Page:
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AHS 100 Test 3 Study Guide

by: Jessica_Kline

AHS 100 Test 3 Study Guide AHS 100

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These notes cover all the information on the student handouts that will be on the next test on Monday! This is Gothic art in France, England, and Italy, Early Renaissance, High Renaissance, Baroque...
Introduction to Art
Dr. Mary Carter
Study Guide
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This 5 page Study Guide was uploaded by Jessica_Kline on Saturday April 9, 2016. The Study Guide belongs to AHS 100 at Ball State University taught by Dr. Mary Carter in Fall 2016. Since its upload, it has received 152 views. For similar materials see Introduction to Art in Art at Ball State University.


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Date Created: 04/09/16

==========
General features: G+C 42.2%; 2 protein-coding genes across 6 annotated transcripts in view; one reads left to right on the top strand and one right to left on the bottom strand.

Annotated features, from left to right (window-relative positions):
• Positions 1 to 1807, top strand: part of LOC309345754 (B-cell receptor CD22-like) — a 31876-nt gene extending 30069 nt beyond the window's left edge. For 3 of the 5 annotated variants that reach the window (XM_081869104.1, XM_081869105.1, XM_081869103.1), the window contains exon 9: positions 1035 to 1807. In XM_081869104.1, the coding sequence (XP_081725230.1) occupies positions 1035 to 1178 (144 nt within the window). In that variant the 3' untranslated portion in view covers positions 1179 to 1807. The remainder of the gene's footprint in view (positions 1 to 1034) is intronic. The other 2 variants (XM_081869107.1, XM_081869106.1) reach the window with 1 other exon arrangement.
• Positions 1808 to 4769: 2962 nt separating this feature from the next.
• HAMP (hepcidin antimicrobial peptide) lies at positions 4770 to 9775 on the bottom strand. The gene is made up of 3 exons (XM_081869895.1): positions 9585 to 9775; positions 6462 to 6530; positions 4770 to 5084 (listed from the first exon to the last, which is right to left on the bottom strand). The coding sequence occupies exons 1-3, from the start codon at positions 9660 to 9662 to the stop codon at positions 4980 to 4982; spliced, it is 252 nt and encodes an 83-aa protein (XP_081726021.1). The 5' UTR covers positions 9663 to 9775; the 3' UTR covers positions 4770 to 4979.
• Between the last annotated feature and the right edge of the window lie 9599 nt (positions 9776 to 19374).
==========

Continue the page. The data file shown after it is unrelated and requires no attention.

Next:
AHS 100 Test 3 Study Guide Chapter 11: Gothic Art in France, England, and Italy Characteristics of Gothic churches and how they work -huge tall; vertical stained glass; pointed arches; exterior flying buttress for support; ribbed groin vaults; airy and bright colored; richly decorated with sculptures Chartres Cathedral, France (Gothic) -finished in 27 years, first church planned with flying buttresses; tons of stained glass windows still there today; cruciform; transept windows -Royal Portal of Chartres Cathedral, France (Gothic) -resurrection, Mary as queen of chivalry -Jamb statues from the Royal Portal, Chartres Cathedral, France (Gothic) -kings and queens from the old testament, represented wisdom; newer ones looked like Roman statues (contrapposto) -Rose window and lancets, Chartres Cathedral, France (Gothic) -perfect metaphor for God’s grace, new light, rose window looks like a flower; lancet window is long, looks like a lance; many had bible stories Sainte-Chapelle, Paris, France (Gothic) -has the more stained glass compared to walls; tells story of all French kings and queens; lancet windows Duccio, Maesta altarpiece (Gothic) -virgin and child with lifelike proportions; people look more relaxed; red silk cloaks stood for important, rich people Giotto, Frescoes of the Arena Chapel, Italy (Gothic) -read in registers; tells the story of Mary, Jesus, His passion, last judgment; observing nature Terms: Book of Hours- liturgy of the hours book/breviary; privately owned flying buttresses- channel the weight of the arch down to the ground pointed arches (how they differ from round arches)- can support 3x as much weight clerestory- second level of the cathedral vault- ceiling nave- open area in the middle rose window- big and round, looks like a flower lancet windows or lancets- super tall skinny windows; had bible figures pictured rib vaulting- channels weight of vault to the posts of the vault ambulatory- open area behind the altar transept- in a cruciform cathedral, the parts of the cathedral that corm the top, bottom, and sides of the cross narthex- the entrance area of the cathedral “lux nova”- new light (about stained glass windows) Chapter 12: Early Renaissance Art Characteristics of Italian versus Northern Early Renaissance Italian- connections with Classical Greek culture; Northern- TONS of detail; how things really appear Masaccio, Trinity (Italian Renaissance) -skeleton at the bottom; life is fleeting; painted niche Masaccio, The Tribute Money (Italian Renaissance) -narrative, Peter is portrayed 3x; shadows follow light from the actual window Botticelli, Birth of Venus (Italian Renaissance) -modest Venus pose, WAY didn’t go over well, all Greek/Roman Ghiberti, Gates of Paradise, doors from the Baptistery of Saint John, Florence Cathedral, (Italian Renaissance) -showed scenes from the Bible, low relief -Ghiberti, Jacob and Esau panel from Gates of Paradise (Italian Renaissance) -figures are all low relief, but the figures in the background are even lower and smaller to give the appearance of depth, linear perspective Jan van Eyck, Arnolfini Double Portrait (Northern Renaissance), and its symbols -marriage (betrothal?) ceremony, mirror shows detail, shoes off (sacred act), dog represents fidelity, fruit symbolizes fruitfulness in the marriage, loner candle represents the Holy Spirit, round mirror represents the Trinity Rogier van der Weyden, Deposition (Northern Renaissance) -every person reacted to the situation in a different way, Mary and Jesus in same-ish pose, skull present, intricate folds of fabric Terms: printmaking & connected terms: limited edition- multiple copies of an original image, indirect process, engraving, relief printing linear perspective: vanishing point perspective- mathematically ordering reality continuous narrative- a story told in an artwork, characters repeated memento mori- skull in paintings that reminds us that someday we will all die print-making- allows for multiple copies (limited edition); indirect process (relief printing) engraving- making tiny grooves, rub ink all over, but ink would stay in the crevices Chapter 13 High Renaissance Art Leonardo da Vinci, Mona Lisa (Italian Renaissance) -private painting, light and shadow, sfumato, pyramid shape Leonardo da Vinci, Last Supper (Italian Renaissance) -worked with oil tempera on plaster (oil based paint on water based surface), pyramid, deep space Leonardo da Vinci, Vitruvian Man (Italian Renaissance) -study of anatomy, dissected cadavers to find out; ideal proportions for a human Raphael, School of Athens (Italian Renaissance) -perspective, light and shadow, pyramid, Plato and Aristotle, fresco, decorated Pope’s apartment, shows how important classical learning was Michelangelo, David (Italian Renaissance) Contrapposto, marble, just before the battle with Goliath Michelangelo, Sistine Chapel Ceiling, Rome (Italian Renaissance) -creation fall and redemption of humanity -Michelangelo, Creation of Adam from the Sistine Chapel Ceiling, Rome (Italian Renaissance) -at the moment of creation, fingers not touching Michelangelo, Last Judgment (from the Sistine Chapel), 48’x 44’ (Italian Renaissance) -painted almost 30 years after Sistine chapel Grunewald, Isenheim Altarpiece (German Renaissance) -hinged alter piece, Christ painted with the disease that was rampant then, inside has scenes from Christ’s life Durer, Self-Portrait (German Renaissance) -Leonardo of the North, printed engravings, -Adam and Eve -knew the proportions of the body, scientific observation, engraving Bosch, Garden of Earthly Delights (Northern Renaissance) -creation, desires of flesh, final judgment, bad view of the clergy Pieter Bruegel the Elder, Return of the Hunters (Northern Renaissance) -caught nothing, genre painting (everyday people doing everyday things) Terms: Perspective- typically linear, things get smaller the farther away they are sfumato- without borders, in the manner of smoke (Mona Lisa) pyramid-shaped composition- triangular shaped postures of people contrapposto- hips tilted at opposite angle to shoulders chiaroscuro- uses of light and shadow Chapter 14 Baroque characteristics of Baroque -motion, emotion, drama, high-contrasting Bernini, David (Baroque) -twisted, taking aim before throwing the stone to kill Goliath, like a spring Caravaggio, The Calling of Saint Matthew (Baroque) -Christ is in the shadows with Matt in the light beam, posed hand like Adam in Sistine Chapel Gentileschi, Judith and her Maidservant with the Head of Holofernes (Baroque) -imitated Caravaggio, 2 versions of the same scene (one SUPER grotesque, one not as much), Bible story of beautiful warrior Judith Velazquez, Las Meninas (Baroque) -the bridesmaids, painted what he saw (not every petal of the flower but a splash of color), illusions of 3D forms Rembrandt, The Anatomy Lesson of Dr. Tulp (Baroque) -every person’s face is clear, all known people who paid to be in the picture Rembrandt, Captain Frans Banning Cocq Mustering His Company (Baroque) -group portrait, not all faces seen, people filed lawsuits because they paid to be in the picture Terms: etching (know how this is different from engraving)- easier because you could correct them intaglio- out of the groove chiaroscruro- using light in a way that it falls like out of a broken window Chapter 15 Art of the Americas Mayan- overachievers Pyramid (“El Castillo”) with Chacmool in foreground, Chichén Itzá. (Native American, Maya). -steppe pyramid, bent sacrifices over backward over altar Lintel 24: Lady Xoc & the Shield Jaguar. 725 CE. Yaxchilan, Mexico. (Mayan) -low relief (cookie-cutter style), carved around the figures Aztec- warriors The Mother Goddess, Coatlicue (Native American, Aztec). -basalt (hard to carve), snakes on skirt (represented blood), arms cut off, for there to be life there must be death Inca- along west coast of S. America Machu Picchu, Peru (Native American, Inca) -in the Andes mountains, religions retreat or star observatory, terracing for crops shows people lived there, hydraulics for waste and to bring water Irregular stone wall from Machu Picchu, the terracing -stones fitted without mortar, allows them to move without falling apart during earthquakes Pueblo- community/town Pueblo Bonito, Chaco Canyon, New Mexico (Native American) -wool was a huge income source, females learned to weave, agriculture- based -pottery tradition in Native American culture -fired clay, animals and geometric patterns Nampeyo. Pottery examples of her work -hired to remake old pottery, used different designs but were still based off old stuff Plains Parfleche designs (Native American) -made of rawhide, untanned leather (SUPER hard), storage containers Battle-scene hide painting (Native American) -storyteller told story while dancing that would animate the figures and show the story Woodland Reconstruction and photos of the mound at Cahokia, Illinois (Native American) -largest pyramid in N America, 6-40 thousand people, biggest city until Philadelphia Terms: codex/codices- written books, accordion folded parfleche- untanned hide, sometimes used to store dry goods coil or coil-built construction- used to make pottery, smoothed coils and fire-hardened terracing- step-like levels of the ground used to plant crops stepped pyramid style- layered pyramids